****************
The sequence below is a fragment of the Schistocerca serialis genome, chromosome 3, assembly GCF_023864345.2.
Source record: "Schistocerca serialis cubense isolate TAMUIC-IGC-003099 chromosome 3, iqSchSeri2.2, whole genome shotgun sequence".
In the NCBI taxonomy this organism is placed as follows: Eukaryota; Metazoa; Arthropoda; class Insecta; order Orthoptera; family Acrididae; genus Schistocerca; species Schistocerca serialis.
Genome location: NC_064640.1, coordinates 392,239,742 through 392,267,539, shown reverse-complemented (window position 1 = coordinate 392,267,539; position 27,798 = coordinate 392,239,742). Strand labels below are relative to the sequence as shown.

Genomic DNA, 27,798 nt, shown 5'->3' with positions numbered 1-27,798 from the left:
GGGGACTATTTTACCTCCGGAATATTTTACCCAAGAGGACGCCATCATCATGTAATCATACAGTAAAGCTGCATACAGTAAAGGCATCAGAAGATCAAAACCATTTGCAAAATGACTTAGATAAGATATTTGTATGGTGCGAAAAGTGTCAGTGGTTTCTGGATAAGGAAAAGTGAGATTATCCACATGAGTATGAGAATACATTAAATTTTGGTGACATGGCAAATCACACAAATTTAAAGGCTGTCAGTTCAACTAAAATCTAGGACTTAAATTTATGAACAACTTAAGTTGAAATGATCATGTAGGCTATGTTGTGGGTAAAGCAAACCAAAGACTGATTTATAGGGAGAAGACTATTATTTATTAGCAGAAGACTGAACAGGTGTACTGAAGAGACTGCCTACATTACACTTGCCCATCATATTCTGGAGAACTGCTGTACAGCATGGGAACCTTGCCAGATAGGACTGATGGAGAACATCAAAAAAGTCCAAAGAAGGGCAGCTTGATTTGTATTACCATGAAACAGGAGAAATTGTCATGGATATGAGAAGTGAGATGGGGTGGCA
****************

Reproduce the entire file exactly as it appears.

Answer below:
The sequence below is a fragment of the Schistocerca serialis genome, chromosome 3, assembly GCF_023864345.2.
Source record: "Schistocerca serialis cubense isolate TAMUIC-IGC-003099 chromosome 3, iqSchSeri2.2, whole genome shotgun sequence".
In the NCBI taxonomy this organism is placed as follows: Eukaryota; Metazoa; Arthropoda; class Insecta; order Orthoptera; family Acrididae; genus Schistocerca; species Schistocerca serialis.
Genome location: NC_064640.1, coordinates 392,239,742 through 392,267,539, shown reverse-complemented (window position 1 = coordinate 392,267,539; position 27,798 = coordinate 392,239,742). Strand labels below are relative to the sequence as shown.

Genomic DNA, 27,798 nt, shown 5'->3' with positions numbered 1-27,798 from the left:
GGGGACTATTTTACCTCCGGAATATTTTACCCAAGAGGACGCCATCATCATGTAATCATACAGTAAAGCTGCATACAGTAAAGGCATCAGAAGATCAAAACCATTTGCAAAATGACTTAGATAAGATATTTGTATGGTGCGAAAAGTGTCAGTGGTTTCTGGATAAGGAAAAGTGAGATTATCCACATGAGTATGAGAATACATTAAATTTTGGTGACATGGCAAATCACACAAATTTAAAGGCTGTCAGTTCAACTAAAATCTAGGACTTAAATTTATGAACAACTTAAGTTGAAATGATCATGTAGGCTATGTTGTGGGTAAAGCAAACCAAAGACTGATTTATAGGGAGAAGACTATTATTTATTAGCAGAAGACTGAACAGGTGTACTGAAGAGACTGCCTACATTACACTTGCCCATCATATTCTGGAGAACTGCTGTACAGCATGGGAACCTTGCCAGATAGGACTGATGGAGAACATCAAAAAAGTCCAAAGAAGGGCAGCTTGATTTGTATTACCATGAAACAGGAGAAATTGTCATGGATATGAGAAGTGAGATGGGGTGGCA